Mercury and Venus are inferior planets. Their orbits are closer to the Sun than Earth. We can see these planets if they are above the horizon, and it will be easier if the Sun is below the horizon. Generally, both planets can be seen early or late in the night.
Flat-Earthers claim we should not be able to see Mercury and Venus as they are closer to the sun, and at night we are facing away from the sun. In reality, early and late in the night, we can look toward the general direction of the Sun & observe both planets.
Continue reading “Observing Mercury and Venus”
Sun glitter is a bright, sparkling light formed when sunlight reflects from water waves. A rippled by a locally smooth surface such as water with waves will reflect the sun at different angles at each point on the surface of the waves. As a result, a viewer in the right position will see many small images of the sun, formed by portions of waves oriented correctly to reflect the sun’s light to the viewer.
Flat-Earthers use the long shape of the sun’s reflection on a water surface to “prove” Earth is flat. In reality, the shape of the reflection is the result of the rippling water surface. It can easily occur on a curved surface and does not prove a specific shape of Earth.
Continue reading “Reflection of the Sun on Rippling Water Surface”
Glare can appear around light sources, causing them to appear larger in a photo. The higher the exposure value of the camera, the larger the glare will appear on the resulting photo.
Much flat-Earth misinformation arises from misunderstandings about photography, such as about glare and how to eliminate glare by changing the exposure or by using a solar filter. Using the exposure setting for everyday scenes to capture a photograph of the sun will give us a glare around the Sun. To take a photo of the actual size of the Sun, we need to reduce the exposure, either by changing the in-camera exposure settings or by using a solar filter.
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A full moon can only occur if the Sun is directly opposite the Moon in the sky, and it will never appear near the Sun. There are photos on the Internet showing a full moon next to the Sun. These photos are fakes, and the phenomenon cannot possibly occur in the real world.
Flat-Earthers discovered images on the Internet showing a full moon next to the Sun, and they use it as “evidence” that moonlight is not reflected sunlight. In reality, these people are not aware that these photos are obvious fakes.
Continue reading “Images of Full Moon During Sunset”
Flat-Earthers often show us images of a lamp illuminating a dark wall to demonstrate —incorrectly— how night can happen on a flat Earth.
In the images, the areas farther from the lamp appear dark. Due to the inverse-square law, areas farther than the source of light receive less light. However, these areas still receive light nonetheless. From these dark areas, the lamp is still visible. This contrasts with what happens at night, that sunlight is nonexistent and the sun is not visible.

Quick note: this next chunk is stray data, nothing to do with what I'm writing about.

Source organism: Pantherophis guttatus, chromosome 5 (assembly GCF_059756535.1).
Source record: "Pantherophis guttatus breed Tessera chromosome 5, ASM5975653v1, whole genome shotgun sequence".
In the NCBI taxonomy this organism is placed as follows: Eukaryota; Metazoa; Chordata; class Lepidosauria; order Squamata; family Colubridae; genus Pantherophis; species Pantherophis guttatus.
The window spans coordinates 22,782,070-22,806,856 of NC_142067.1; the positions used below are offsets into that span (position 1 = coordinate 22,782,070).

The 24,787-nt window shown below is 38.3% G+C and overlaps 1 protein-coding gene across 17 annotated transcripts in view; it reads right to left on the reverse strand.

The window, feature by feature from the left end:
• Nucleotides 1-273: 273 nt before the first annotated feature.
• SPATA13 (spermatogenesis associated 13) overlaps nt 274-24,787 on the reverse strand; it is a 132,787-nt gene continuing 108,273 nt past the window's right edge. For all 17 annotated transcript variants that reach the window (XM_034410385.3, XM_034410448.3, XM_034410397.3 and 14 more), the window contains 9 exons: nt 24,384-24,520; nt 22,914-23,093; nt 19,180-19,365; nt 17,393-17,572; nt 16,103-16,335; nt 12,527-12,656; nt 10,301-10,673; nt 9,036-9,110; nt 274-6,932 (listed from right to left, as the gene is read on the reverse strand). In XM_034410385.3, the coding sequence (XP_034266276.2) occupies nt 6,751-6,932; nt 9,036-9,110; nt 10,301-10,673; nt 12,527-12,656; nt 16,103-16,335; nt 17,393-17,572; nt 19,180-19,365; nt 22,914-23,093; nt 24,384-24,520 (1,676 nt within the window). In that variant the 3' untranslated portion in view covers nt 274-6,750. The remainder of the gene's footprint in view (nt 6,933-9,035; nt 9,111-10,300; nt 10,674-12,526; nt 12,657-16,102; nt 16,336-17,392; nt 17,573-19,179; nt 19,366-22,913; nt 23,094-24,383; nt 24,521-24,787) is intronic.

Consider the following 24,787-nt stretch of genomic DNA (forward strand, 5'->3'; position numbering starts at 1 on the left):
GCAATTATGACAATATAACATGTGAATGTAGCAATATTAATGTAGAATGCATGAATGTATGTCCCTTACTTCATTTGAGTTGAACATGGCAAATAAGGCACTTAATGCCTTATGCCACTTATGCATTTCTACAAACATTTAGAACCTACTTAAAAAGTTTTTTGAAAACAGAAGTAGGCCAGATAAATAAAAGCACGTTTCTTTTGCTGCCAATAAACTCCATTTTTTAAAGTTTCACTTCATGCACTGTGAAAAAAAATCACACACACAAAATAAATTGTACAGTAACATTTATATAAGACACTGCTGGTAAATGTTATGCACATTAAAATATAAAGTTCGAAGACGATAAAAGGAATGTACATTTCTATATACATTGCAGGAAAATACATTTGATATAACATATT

Continue reading “Lamp Illuminating a Dark Wall Demonstration”
Flat-Earthers like to mention an astronomical event or a specific celestial geometry and insist it cannot possibly occur if Earth is a rotating sphere orbiting the sun. They would incorrectly proclaim it as “evidence” of a flat, stationary Earth.
We can ask them the time of the event and the observer’s location, then use Stellarium or a similar app to simulate the event. If it produces the same result as the actual observation, then they have nothing to complain about. And the problem was just caused by their failure to understand and to create the correct model.
Continue reading “Stellarium”
Sunlight is very intense. It can cause glare to appear around the sun, and as a result, the sun can appear larger than its actual size. To observe the sun’s actual size, we need to eliminate the glare by reducing the camera’s exposure or using a solar filter.
During sunset, sunlight gradually becomes less intense, and sun glare gradually becomes smaller. If the glare is not eliminated, the sun can appear as if it is shrinking, and flat-Earthers incorrectly use it as “evidence” that the sun is moving away from us.
Continue reading “Sun Glare”
Flat-Earthers performed the coin on a table “experiment” to “explain” how a sunset can occur on a flat Earth. Instead, it tells us more about their confirmation bias.
This is probably one of the most ridiculous flat-Earth arguments. It is so obviously wrong that many of us are having trouble explaining it and cannot accept that a member of the human race can fall for it.
Continue reading “Coin on a Table “Experiment””
A selenelion is a rare lunar eclipse where the Sun and the Moon are both visible at the same time. An even rarer form of selenelion occurs if it is a partial lunar eclipse, and the upper part of the Moon is eclipsed. Some call this an “impossible eclipse.”
Flat-Earthers claim that such an eclipse should not be possible to occur because the Earth’s shadow is in the wrong position. In reality, it is possible to happen because the observer is looking slightly downward due to the dip of the horizon and atmospheric refraction.
Continue reading “The Impossible Eclipse”
A selenelion occurs during a lunar eclipse when the sun and moon are observed above the horizon. Atmospheric refraction bends light rays and lifts the image of the sun, and the moon typically up to 0.6°, so both can appear above the horizon.
Flat-Earthers assert that a selenelion should not be possible if Earth is a sphere due to the fact during a lunar eclipse, the sun and moon are 180° apart. In reality, a selenelion is possible because Earth’s atmosphere refracts light.